LIHI Volunteers

LIHI Staff Spotlight: John Syverson

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Name: John Syverson

Which property do you work at: I’m based in the main office, but oversee all properties.

What is your role at LIHI: I’m the facilities manager. I assist other staff members in maintaining the buildings on a day-to-day basis.

How long have you worked at LIHI: Since 1998!

Most recent volunteer project you supervised or participated in at LIHI: This week we have 17 high school students visiting LIHI. One of the Volunteer Program Coordinators approached me to help find some sites that might have a project suitable for the students. I was able to help her find a painting project at the Frye and a landscaping project at Martin Court. Both projects are greatly needed and I’m excited to have them.

Tell us a story from one of the volunteer projects you supervised: A year or two ago we had a group of high school students from Texas here as part of an alternative spring break trip. The students knew they would be volunteering, but had no idea what the experience would be like. I don’t think most had ever volunteered before. I worked with them for a week to rehab some commercial space in one of our apartment buildings. They were given several opportunities to interact with LIHI residents and spent some time visiting other housing and homelessness agencies in Seattle as well. By the end of the week, I could tell they were very much changed and humbled by the experience. They couldn’t believe that so many people were unable to afford housing. They were shocked by the number of people standing in line for food at a nearby mission. I enjoyed being a part of an experience that I felt helped alter some perspectives.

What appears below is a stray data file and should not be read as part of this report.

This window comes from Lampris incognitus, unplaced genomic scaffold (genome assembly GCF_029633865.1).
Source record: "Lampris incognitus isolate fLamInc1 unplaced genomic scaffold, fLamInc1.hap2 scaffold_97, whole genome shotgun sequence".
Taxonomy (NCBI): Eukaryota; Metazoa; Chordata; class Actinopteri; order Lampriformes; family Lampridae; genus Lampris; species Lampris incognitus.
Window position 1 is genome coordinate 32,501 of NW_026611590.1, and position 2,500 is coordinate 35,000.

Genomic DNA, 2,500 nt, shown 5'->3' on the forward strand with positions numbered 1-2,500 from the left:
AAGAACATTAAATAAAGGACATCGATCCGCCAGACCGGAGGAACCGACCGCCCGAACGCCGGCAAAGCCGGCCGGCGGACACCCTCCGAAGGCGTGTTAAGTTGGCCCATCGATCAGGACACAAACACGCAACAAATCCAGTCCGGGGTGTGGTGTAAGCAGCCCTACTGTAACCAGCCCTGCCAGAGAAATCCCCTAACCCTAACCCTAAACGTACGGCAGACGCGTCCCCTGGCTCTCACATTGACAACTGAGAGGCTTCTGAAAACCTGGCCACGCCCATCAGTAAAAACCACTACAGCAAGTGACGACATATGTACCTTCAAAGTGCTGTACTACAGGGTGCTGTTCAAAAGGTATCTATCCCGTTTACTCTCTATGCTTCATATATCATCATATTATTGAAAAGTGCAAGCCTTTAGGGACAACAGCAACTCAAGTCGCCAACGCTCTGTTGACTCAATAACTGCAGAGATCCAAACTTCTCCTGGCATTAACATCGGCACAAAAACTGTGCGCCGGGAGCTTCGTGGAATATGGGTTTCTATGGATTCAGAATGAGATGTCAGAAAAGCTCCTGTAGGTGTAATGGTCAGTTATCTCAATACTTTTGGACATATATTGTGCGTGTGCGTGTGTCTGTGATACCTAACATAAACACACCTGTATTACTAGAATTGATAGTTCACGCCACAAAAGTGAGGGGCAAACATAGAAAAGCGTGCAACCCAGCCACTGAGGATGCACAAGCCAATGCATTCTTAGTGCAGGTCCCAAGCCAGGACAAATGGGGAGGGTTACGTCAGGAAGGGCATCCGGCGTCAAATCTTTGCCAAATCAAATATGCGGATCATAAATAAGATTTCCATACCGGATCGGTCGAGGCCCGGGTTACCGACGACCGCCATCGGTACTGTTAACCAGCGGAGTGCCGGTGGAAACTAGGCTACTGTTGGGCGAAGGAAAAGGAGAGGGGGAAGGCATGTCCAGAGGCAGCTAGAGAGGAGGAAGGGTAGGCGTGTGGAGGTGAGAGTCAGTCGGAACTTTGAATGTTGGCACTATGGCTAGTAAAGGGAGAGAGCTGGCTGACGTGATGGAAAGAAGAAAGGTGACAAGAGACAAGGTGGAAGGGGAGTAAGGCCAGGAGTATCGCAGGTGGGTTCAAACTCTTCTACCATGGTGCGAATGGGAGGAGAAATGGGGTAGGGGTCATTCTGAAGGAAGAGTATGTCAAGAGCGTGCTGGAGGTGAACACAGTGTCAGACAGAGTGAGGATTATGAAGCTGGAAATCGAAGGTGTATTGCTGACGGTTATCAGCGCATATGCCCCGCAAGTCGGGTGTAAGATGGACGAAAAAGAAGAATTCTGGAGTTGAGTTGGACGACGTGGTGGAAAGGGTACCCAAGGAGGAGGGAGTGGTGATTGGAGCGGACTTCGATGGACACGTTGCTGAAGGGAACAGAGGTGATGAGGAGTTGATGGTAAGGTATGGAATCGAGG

Best benefit to working with volunteers: It’s nice to know that people are still willing to help other people. We’re fortunate to have a lot of volunteers in this area. Some cities aren’t so lucky.

Most sincere comment you’ve ever heard from a volunteer: I once had a volunteer tell me about his personal experience with homelessness as a child. He was volunteering with a group of Washington State alumni that had received a scholarship to attend college. He qualified for the scholarship based on income. As a child, he spent seven years living in a car with his mother. In his teen years, they were able to move into low-income housing. He never thought he would be able to go to college, but was so grateful for the experience. He truly believed that without the stable housing and the scholarship he received he never would have succeeded in college. He wanted to volunteer with a housing agency as a way to give back to those in a similar situation. He was a great guy.

Do you volunteer outside of LIHI: Yes, I’ve volunteered about 700 hours in the community over the last decade or so. I’ve constructed houses with Habitat for Humanity, built handicap ramps with the City of Seattle, volunteered with numerous low-income individuals, erected flagpoles at the Washington Memorial Cemetery and participated in the One Night Count.

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